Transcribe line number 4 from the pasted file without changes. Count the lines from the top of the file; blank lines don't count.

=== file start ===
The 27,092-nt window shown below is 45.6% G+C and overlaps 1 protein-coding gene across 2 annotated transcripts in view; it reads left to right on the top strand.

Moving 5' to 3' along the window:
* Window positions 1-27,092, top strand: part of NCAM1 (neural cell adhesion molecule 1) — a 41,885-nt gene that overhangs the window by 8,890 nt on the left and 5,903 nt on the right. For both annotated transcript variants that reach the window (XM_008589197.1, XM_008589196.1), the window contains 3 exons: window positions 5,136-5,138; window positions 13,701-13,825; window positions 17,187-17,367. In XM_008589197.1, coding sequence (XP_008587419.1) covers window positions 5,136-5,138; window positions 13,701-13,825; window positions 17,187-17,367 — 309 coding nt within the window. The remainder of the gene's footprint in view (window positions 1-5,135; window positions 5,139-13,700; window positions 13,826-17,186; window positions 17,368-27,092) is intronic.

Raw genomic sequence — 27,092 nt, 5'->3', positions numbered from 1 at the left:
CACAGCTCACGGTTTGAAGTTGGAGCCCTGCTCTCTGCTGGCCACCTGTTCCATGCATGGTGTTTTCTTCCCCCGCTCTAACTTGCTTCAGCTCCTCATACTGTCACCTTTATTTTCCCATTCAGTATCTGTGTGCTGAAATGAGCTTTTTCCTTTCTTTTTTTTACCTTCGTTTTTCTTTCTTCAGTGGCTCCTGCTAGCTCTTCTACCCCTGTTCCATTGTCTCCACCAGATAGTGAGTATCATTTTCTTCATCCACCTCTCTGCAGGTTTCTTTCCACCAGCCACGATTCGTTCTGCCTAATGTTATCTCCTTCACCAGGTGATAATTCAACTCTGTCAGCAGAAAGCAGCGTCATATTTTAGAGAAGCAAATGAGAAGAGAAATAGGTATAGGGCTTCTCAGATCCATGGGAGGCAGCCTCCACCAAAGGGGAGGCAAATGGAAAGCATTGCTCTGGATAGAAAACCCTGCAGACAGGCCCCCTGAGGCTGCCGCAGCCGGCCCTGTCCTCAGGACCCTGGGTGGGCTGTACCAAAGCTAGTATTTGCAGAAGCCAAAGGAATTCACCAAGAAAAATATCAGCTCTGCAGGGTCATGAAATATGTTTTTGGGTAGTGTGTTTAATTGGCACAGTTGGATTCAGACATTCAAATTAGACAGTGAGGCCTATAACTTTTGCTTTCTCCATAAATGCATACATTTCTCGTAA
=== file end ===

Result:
Raw genomic sequence — 27,092 nt, 5'->3', positions numbered from 1 at the left: